United Nations: Raking up the Kashmir issue at the UN, Pakistan repeated its call for Security Council resolutions to be implemented in the state and said fulfilling promise of self-determination to the Kashmiri people is "indispensable" to establishing lasting peace and stability in South Asia.
Pakistan's Ambassador to the UN Maleeha Lodhi said that the right to self-determination must be exercised freely without use of coercion or repression, "for instance under foreign occupation" and the legitimate struggle of peoples for self-determination cannot be obfuscated or cast aside by deliberately trying to conflate it with terrorism.
"In my region, South Asia, the decades old dispute of Jammu and Kashmir needs to be resolved in accordance with these fundamental and universal principles," she said in a statement to the Third Committee of the General Assembly on 'Right to self-determination' yesterday.
"The continued suffering of Kashmiri women, children and men should shake the collective conscience of the international community," Lodhi said.
"The 70th Anniversary of the United Nations ought to be a catalyst to spur this body into action, and not just more words. Fulfillment of the long-held promise of self- determination to the Kashmiri people is urgent as well as indispensable to establishing lasting peace and stability in South Asia," she said.
She said Security Council resolutions on Jammu and Kashmir pronounce that the future status of Jammu and Kashmir would be decided through the democratic means of "a free and impartial plebiscite under UN auspices".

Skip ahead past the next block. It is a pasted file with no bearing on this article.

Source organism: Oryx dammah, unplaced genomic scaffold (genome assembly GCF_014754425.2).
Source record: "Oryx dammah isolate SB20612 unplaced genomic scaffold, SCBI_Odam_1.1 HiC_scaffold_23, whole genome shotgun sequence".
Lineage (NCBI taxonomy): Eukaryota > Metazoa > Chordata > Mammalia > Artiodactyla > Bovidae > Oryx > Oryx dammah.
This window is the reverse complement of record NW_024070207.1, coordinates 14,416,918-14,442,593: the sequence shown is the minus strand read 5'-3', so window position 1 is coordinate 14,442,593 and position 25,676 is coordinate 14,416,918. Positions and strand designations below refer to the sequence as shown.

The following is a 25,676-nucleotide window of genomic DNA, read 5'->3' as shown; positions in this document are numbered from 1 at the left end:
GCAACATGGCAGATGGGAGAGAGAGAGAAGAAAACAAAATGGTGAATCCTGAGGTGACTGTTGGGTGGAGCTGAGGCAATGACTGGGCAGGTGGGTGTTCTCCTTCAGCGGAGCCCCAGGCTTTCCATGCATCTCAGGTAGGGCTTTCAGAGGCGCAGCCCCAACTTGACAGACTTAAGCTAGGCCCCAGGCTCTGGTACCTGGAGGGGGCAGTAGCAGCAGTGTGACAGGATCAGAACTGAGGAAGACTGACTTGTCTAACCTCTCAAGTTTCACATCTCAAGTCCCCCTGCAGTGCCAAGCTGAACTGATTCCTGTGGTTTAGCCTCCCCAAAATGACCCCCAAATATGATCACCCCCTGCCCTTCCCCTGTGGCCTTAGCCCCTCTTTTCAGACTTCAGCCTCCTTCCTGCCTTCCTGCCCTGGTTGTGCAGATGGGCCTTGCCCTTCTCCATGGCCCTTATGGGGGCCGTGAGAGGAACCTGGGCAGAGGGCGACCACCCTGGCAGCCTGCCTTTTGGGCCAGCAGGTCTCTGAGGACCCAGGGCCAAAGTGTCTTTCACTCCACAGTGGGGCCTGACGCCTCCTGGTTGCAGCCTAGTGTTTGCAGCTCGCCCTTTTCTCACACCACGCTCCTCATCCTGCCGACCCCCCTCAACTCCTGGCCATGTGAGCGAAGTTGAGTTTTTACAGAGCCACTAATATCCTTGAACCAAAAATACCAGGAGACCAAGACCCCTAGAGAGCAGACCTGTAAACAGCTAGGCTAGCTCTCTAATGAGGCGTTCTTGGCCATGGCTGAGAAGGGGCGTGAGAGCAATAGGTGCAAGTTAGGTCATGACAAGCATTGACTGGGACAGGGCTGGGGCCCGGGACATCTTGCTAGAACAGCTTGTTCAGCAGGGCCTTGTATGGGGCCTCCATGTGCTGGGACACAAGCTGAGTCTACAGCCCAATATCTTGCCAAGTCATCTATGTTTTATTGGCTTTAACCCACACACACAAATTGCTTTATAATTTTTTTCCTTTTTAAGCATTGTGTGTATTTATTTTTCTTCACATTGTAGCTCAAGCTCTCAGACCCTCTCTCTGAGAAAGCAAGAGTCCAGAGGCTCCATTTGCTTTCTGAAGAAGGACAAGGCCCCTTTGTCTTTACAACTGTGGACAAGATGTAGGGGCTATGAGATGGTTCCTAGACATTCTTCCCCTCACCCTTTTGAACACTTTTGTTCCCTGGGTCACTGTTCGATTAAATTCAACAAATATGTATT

These resolutions were supported by Pakistan, India and the international community but still await implementation.
"This is the only way for the people of Kashmir to exercise their inalienable right to self determination. It is a travesty of law and morality that decades after these resolutions were adopted, the people of Jammu and Kashmir continue to be deprived of this fundamental right," she said.
She cited Pakistan Prime Minister Nawaz Sharif's statement during the General Debate in September in which he reiterated his call for the peaceful resolution of the issue, in accordance with the aspirations of the Kashmiri people.
Sharif had also said that the Kashmiri people were an "integral part" of the dispute and consultations with them were essential to reach a peaceful settlement.
He had characterised Jammu and Kashmir as the most persistent failure of the United Nations.